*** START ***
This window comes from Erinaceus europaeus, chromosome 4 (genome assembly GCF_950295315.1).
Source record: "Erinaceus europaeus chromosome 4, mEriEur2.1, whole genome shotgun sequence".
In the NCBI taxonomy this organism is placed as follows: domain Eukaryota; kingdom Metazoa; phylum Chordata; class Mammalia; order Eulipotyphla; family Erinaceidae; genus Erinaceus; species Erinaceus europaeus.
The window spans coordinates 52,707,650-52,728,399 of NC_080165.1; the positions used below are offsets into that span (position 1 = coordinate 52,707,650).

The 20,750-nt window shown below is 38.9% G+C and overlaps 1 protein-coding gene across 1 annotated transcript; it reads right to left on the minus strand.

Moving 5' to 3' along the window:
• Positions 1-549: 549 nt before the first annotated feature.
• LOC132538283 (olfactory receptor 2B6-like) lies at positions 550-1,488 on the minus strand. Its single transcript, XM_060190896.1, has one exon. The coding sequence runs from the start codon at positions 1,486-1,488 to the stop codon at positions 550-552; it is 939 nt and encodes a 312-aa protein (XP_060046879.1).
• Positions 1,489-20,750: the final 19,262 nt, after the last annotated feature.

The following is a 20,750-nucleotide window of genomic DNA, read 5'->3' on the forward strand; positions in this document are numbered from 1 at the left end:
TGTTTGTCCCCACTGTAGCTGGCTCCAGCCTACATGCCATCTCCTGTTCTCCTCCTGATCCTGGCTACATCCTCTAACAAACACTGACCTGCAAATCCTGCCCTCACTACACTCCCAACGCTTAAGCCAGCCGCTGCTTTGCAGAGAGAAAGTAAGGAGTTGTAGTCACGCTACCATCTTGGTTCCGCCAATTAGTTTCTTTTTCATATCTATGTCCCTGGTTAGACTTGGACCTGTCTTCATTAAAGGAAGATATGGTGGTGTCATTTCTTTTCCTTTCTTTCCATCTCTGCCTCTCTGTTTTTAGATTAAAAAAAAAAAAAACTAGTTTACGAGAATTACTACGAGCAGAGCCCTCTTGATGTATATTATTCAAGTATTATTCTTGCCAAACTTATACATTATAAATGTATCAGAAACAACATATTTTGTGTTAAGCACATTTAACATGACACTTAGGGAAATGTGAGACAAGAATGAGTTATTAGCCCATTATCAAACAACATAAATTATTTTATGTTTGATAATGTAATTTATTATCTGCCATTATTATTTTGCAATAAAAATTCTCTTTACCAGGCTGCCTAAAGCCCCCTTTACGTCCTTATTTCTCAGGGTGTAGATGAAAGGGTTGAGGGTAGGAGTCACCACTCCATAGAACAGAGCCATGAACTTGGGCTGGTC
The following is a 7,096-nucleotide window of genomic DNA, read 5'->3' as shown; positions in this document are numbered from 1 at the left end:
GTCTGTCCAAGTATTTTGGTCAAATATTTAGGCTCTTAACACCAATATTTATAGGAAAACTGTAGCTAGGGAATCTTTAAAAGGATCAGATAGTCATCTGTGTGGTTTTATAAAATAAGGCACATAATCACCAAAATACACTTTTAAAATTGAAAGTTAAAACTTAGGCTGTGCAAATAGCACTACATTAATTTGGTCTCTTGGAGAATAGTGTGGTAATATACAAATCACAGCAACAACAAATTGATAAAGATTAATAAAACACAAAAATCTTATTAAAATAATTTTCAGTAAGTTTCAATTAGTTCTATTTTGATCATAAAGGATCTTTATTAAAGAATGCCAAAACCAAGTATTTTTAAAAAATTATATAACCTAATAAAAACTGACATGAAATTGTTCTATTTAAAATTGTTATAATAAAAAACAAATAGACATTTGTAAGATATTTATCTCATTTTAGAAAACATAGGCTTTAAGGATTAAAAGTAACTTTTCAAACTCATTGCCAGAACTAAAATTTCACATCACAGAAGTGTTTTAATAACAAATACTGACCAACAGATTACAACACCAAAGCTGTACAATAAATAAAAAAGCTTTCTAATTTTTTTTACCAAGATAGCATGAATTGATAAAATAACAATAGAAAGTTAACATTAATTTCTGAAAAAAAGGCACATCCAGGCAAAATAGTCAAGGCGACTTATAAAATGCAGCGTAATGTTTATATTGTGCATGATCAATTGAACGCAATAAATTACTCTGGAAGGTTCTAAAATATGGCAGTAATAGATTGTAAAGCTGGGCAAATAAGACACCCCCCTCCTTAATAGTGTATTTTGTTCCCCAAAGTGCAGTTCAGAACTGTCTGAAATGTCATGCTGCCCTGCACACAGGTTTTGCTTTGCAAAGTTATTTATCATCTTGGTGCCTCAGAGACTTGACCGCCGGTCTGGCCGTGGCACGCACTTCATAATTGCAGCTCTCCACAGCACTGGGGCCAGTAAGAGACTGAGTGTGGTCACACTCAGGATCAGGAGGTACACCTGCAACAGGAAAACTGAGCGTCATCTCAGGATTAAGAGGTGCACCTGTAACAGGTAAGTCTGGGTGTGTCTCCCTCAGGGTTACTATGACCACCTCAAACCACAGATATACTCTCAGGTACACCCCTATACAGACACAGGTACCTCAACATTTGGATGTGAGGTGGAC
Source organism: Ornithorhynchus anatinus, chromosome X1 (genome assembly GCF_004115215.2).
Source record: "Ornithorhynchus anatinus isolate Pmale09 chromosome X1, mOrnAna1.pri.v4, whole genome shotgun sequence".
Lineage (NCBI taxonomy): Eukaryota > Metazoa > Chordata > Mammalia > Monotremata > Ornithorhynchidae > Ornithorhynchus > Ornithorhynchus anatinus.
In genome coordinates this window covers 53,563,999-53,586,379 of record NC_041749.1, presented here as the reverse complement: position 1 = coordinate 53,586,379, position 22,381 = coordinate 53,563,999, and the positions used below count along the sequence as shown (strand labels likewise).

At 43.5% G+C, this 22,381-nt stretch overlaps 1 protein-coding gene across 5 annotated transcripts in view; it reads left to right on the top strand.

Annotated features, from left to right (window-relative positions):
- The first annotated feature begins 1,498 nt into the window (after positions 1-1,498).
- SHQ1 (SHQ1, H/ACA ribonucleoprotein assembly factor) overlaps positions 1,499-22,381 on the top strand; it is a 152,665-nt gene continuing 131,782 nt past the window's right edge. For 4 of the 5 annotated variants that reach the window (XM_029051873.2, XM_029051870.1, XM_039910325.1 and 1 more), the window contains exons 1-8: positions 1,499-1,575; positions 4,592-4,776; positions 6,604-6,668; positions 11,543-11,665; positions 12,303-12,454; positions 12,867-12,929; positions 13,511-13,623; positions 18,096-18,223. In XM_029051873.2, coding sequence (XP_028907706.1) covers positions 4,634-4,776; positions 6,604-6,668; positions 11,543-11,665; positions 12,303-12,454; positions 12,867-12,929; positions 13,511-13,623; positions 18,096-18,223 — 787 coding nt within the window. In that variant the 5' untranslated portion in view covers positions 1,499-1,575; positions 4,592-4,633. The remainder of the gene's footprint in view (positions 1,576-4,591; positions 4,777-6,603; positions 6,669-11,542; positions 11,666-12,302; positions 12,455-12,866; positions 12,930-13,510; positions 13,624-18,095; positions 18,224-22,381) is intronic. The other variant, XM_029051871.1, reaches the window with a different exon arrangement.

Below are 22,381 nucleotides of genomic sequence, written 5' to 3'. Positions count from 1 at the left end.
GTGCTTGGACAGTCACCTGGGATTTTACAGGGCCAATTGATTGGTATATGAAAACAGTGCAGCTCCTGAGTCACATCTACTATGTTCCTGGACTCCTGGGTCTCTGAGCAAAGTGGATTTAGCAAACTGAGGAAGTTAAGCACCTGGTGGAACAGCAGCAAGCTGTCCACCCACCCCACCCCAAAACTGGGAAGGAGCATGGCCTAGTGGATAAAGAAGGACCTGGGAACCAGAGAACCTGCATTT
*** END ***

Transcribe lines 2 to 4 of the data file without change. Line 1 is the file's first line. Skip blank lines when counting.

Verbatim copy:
Source record: "Erinaceus europaeus chromosome 4, mEriEur2.1, whole genome shotgun sequence".
In the NCBI taxonomy this organism is placed as follows: domain Eukaryota; kingdom Metazoa; phylum Chordata; class Mammalia; order Eulipotyphla; family Erinaceidae; genus Erinaceus; species Erinaceus europaeus.
The window spans coordinates 52,707,650-52,728,399 of NC_080165.1; the positions used below are offsets into that span (position 1 = coordinate 52,707,650).